On the last day of 2020, I read jokes on social media going around about blackeyed peas.  

A tried-and-true tradition was turned into a cautionary tale: Don’t soak them peas this year. They didn’t bring us a lick of luck of 2020. We’re walking into 2021 with new traditions.  

I laughed and agreed at first, but then I thought about it. What if the peas we sowed on our New Year’s plates actually did sprout goodness? It was just harder to see and hear because it is hard to turn down the volume of a global pandemic and generations worth of racial trauma. But hope is still there breathing and alive.  

Which is why I am starting the first Black Joy of the year with a powerful video featuring Black Alabamians singing “Auld Lang Syne,” the Scottish ballad you hear every new year. In a video titled “For The Sake Of Old Times,” Birmingham-based Studio 1504 harmonized the choir’s performance with emotional images of this summer’s protest and the downfall of Confederate monuments.  

And y’all, the video will give you chills of hope and a remind you that not all of 2020 should be forgotten.  

So continue eat your blackeyed peas, y’all. It is not too late and I’m sure your ancestors will forgive you. As another way to remind you of the kindness of 2020, here are five moments of Black Joy we won’t forget: 

  • In collaboration with the Magic City Poetry Festival, we celebrated the power of the Black community through drums and spoken word during Juneteenth.  

  • Birminghamian Lauren Hood continues her journey to become an Olympic gymnast – at age 11.  May her kind words help you snatch your goals this year because clearly she is.  Give it your best and do not give upIt’s one of the best things you can ever do because you build confidence, strength (mentally and physically), and skill.” 

    Lauren Hood, 11, poses with her multiple medals she earned during the Alabama Compulsory State Meet in Foley, Alabama on Dec. 4. She is now two-time Level 4 state champion. (Courtesy of Anthony Hood)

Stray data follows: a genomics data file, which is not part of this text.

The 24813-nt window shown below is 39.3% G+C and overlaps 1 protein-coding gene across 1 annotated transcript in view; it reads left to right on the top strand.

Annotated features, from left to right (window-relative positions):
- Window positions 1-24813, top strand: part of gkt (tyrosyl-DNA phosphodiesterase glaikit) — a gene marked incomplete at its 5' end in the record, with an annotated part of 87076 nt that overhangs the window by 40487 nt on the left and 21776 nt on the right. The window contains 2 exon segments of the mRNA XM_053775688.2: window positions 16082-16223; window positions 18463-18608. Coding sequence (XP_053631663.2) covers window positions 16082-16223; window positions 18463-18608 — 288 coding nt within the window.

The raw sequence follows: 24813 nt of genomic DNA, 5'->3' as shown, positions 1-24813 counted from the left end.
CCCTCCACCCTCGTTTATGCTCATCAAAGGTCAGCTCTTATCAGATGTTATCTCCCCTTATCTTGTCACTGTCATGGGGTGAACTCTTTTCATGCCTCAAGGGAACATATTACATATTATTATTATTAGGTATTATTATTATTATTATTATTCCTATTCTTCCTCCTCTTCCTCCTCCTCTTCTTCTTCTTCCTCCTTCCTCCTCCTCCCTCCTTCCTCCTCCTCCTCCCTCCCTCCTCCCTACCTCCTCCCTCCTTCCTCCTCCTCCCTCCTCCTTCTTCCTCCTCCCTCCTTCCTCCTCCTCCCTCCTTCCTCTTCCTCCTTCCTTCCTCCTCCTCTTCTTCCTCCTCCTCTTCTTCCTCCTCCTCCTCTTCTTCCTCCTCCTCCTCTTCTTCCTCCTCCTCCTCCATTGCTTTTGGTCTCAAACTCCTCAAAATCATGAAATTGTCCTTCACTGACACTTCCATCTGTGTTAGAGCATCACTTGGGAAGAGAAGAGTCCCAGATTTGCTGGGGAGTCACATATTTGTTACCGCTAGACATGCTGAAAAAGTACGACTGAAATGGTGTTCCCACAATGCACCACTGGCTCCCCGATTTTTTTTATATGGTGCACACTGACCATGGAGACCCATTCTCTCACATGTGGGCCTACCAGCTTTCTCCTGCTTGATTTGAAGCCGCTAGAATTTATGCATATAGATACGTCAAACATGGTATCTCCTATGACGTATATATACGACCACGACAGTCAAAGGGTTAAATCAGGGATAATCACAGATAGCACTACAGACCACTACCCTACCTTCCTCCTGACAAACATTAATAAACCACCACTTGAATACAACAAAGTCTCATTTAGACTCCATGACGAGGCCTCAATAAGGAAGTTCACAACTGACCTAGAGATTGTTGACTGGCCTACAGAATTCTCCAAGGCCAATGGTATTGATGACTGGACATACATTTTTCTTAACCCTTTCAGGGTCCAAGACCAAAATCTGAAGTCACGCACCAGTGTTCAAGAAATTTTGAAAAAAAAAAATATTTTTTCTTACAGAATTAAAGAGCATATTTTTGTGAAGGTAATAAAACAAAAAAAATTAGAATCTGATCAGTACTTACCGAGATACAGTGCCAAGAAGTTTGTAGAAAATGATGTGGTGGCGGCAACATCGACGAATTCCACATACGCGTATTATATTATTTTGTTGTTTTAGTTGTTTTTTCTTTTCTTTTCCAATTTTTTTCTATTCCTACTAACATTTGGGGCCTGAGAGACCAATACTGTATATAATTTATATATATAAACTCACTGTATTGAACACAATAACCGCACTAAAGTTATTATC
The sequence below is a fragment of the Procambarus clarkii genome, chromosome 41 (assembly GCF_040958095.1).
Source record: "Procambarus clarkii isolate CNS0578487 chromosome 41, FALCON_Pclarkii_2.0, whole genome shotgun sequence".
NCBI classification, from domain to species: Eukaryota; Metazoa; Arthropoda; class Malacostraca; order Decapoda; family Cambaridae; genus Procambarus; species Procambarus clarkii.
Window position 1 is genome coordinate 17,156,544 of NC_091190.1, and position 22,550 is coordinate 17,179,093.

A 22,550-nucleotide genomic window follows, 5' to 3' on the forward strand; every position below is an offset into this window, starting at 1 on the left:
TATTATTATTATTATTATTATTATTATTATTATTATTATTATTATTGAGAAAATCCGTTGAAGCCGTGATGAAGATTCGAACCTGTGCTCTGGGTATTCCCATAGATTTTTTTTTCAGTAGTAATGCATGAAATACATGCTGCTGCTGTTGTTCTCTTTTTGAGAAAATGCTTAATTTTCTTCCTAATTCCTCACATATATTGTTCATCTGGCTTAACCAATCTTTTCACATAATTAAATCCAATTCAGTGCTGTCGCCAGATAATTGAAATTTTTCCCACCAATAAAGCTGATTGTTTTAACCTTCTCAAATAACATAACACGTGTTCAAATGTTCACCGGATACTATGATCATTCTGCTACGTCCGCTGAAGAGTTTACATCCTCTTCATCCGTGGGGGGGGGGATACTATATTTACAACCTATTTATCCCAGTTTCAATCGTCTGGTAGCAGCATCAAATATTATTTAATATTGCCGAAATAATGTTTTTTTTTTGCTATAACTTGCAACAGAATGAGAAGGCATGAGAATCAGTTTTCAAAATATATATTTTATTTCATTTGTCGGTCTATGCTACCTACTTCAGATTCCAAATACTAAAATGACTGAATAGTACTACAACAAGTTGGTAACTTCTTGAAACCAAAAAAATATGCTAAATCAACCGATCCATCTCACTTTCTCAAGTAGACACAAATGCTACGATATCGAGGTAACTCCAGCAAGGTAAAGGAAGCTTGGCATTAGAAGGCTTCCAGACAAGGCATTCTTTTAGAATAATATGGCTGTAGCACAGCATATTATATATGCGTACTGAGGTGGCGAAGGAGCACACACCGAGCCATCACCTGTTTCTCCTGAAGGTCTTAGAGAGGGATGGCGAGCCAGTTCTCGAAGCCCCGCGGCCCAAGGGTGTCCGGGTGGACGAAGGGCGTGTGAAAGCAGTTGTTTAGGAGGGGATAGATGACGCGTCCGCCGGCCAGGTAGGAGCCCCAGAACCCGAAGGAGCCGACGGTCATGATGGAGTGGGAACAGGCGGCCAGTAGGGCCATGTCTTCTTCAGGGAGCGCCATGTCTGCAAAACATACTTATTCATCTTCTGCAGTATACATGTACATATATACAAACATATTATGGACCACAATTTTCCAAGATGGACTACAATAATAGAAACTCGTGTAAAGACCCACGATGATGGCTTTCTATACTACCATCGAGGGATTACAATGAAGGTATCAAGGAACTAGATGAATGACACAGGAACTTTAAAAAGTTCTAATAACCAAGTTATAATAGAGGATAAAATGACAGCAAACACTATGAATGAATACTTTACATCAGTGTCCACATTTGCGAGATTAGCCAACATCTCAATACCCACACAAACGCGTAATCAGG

• Theresa Jackson Jordan, who is 54, celebrated the end of a chaotic election season with her baton twirling magic while performing  Beyonce’s cover of “Before I Let Go.” “If you are stuck and there is something that used to bring you joy and you haven’t done it in a while, I think you should start anew.”    

  • Environmental justice activist Catherine Flowers won the prestigious MacArthur Foundation “genius grant” and will be raking in $625,000 worth of grant funds over five yearsFlowers talks about how literally growing up with those who founded “Black power” empowered her to fight for the South.  “My ancestors are here. They are in the soil hereI feel like part of my strength comes from my ancestors and I want to honor them by continuing to make this place better.”   
  • Wesley Thompson steps with his sons as he celebrates Alpha Phi Alpha’s Founder’s Day – hoping to turn them into Alphas, too. Cause you know, legacies. 

May we all continue to embrace our own Black magic and move in love, kindness and joy in 2021. See y’all next time!  

Share your moments of Black joy with us. Send me an email at jdunigan@al.com and share your happiness and laughter with us! Also, take a minute to check out and join the Black Magic Project’s Facebook page where we celebrate and discuss Black culture and community.